Do you expect all the money to be raised only through private companies?
That’s the best way! Not all of the money will necessarily come from the private sector of course, also from state-owned companies, but the same conditions will apply.
So that should lead to higher prices then …
It is inevitable. But what I’m saying is that the higher price will be much less high than if we simply don’t implement these measures. At the same time, we are saying that support is needed for specific people in need, with a universal public-service obligation. For private consumers, you can make particular rules, but you should not play against the basic market rules because then the investment is inefficient, the plants are built in places where they are not needed and it costs much more.
Isn’t climate change an apt example of market failure? Energy prices actually never reflected all the ‘external costs’ of our energy consumption and production patterns in terms of pollution and external dependence…
That is why we have a particular challenge. And now we will have to pay for these external costs. What we have calculated is a 5% increase in prices [to factor them in]. If we do not pay this 5% now, we will pay later 20 or 50% more because of the oil prices going up. It is quite clear that given the current rate of consumption and reserves, in five years time we will not have oil prices at $60 per barrel, forget about it! For gas prices, it is the same.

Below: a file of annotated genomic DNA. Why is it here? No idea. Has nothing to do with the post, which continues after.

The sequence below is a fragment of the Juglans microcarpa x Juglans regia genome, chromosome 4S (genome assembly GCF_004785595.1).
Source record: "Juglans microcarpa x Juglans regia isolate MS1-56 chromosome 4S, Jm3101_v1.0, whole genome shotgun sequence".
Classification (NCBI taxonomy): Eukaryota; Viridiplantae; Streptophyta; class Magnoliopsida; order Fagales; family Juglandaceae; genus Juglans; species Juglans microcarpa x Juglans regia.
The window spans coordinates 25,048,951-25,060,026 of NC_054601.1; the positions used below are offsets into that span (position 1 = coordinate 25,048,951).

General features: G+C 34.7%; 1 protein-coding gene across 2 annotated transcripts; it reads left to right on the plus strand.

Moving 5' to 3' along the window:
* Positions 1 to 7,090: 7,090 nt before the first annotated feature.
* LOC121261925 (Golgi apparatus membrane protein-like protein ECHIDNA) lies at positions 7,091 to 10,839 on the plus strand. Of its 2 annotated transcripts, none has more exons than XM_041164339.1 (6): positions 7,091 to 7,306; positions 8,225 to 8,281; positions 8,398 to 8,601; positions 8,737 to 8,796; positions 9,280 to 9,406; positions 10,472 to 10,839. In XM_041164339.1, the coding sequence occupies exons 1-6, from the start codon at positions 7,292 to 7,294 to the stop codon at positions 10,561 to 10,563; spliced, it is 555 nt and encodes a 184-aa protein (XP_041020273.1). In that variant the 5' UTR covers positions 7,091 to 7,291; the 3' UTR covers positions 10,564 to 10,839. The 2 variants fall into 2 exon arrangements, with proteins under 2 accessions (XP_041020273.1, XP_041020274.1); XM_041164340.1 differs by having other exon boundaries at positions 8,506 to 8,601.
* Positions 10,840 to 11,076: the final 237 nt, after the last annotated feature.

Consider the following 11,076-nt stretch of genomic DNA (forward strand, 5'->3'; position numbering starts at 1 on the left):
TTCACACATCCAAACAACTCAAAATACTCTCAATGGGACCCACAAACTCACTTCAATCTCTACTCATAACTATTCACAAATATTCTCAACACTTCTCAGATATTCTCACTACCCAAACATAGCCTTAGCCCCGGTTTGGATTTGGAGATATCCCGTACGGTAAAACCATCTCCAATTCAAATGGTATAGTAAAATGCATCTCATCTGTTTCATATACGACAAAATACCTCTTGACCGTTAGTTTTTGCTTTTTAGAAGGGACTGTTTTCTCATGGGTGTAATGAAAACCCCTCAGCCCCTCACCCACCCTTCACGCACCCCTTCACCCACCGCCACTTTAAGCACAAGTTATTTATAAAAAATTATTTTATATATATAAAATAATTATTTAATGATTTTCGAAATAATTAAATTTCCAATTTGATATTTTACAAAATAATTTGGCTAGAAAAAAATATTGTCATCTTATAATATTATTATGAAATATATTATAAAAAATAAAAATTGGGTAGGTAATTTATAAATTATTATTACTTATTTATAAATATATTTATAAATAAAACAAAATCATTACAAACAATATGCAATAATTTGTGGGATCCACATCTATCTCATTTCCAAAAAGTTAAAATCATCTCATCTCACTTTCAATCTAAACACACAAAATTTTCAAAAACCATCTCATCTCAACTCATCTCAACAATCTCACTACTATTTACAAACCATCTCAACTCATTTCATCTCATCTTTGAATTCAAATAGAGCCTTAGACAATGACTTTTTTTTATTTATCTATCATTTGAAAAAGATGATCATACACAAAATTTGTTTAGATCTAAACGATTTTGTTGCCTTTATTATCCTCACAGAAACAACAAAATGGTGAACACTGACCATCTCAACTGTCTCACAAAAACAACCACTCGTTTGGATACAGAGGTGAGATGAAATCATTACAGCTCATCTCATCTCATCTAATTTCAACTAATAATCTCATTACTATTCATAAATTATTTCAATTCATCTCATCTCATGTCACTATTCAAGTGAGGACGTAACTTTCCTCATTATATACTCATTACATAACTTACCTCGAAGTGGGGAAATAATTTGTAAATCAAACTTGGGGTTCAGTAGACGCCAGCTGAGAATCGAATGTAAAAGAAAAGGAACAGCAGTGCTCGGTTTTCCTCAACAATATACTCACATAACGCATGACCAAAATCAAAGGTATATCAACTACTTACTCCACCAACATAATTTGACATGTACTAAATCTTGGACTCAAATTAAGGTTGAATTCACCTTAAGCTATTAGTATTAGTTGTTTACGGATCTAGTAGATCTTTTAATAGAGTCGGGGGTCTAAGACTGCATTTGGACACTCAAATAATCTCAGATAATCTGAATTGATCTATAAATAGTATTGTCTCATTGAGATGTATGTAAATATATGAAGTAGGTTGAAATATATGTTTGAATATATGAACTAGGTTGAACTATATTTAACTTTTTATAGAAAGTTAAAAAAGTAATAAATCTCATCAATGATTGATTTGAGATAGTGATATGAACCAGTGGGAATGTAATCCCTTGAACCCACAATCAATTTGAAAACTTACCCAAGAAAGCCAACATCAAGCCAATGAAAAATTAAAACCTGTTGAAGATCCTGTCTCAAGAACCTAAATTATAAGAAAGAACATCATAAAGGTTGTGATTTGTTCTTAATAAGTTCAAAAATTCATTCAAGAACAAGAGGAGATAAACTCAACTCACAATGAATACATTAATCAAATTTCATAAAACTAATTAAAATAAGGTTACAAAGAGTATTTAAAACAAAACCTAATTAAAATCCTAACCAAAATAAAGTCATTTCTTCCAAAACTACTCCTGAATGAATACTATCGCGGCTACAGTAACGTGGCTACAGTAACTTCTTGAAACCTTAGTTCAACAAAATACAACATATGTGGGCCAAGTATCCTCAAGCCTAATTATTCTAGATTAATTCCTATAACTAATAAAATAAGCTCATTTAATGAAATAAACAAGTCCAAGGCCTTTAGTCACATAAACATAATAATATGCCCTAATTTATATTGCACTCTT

So, considering investments in energy generation takes 15-20 years, if you do not invest in technology now, you will end up paying for it later.
On the energy mix, the Commission took a very neutral stance, saying that member states should keep national sovereignty in choosing their optimal mix of coal, renewables nuclear, etc. However, at the same time, it does propose ambitious greenhouse gas and renewable energy targets that will inevitably have an impact on member states’ energy mix. For instance, business organisation UNICE says that if you do without nuclear in Germany, then the prices of renewables will go through the roof. So, is the Commission actually avoiding the subject of energy mix? And, since that appears to be the case, why doesn’t it come forward with more concrete suggestions, including nuclear?
It is a bit of a trap you set for me here. For nuclear power, you need a couple of things in place. First of all, you need long-term political stability for investment, and this can only be provided by legislation from a national parliament. It is not for the Commission to do this because the plants are built on the soil of a sovereign state. Secondly, you need to know what happens with nuclear waste and with the decommissioning of old nuclear plants. I would say that Finland is an example of where these conditions exist.
Then you should also take into account the carbon price that decides whether it is practical to build a nuclear plant or if a more suitable alternative exists. What the Commission is clearly describing are the pros and cons, but it is not an easy investment decision to make. And calling for more nuclear will not mean that more nuclear power plants will be built. In a market economy, it should be decided by market forces. And we also assume that the nuclear technology is already there. We can talk about nuclear waste transportation and storage but we cannot say that this technology is in need of further development.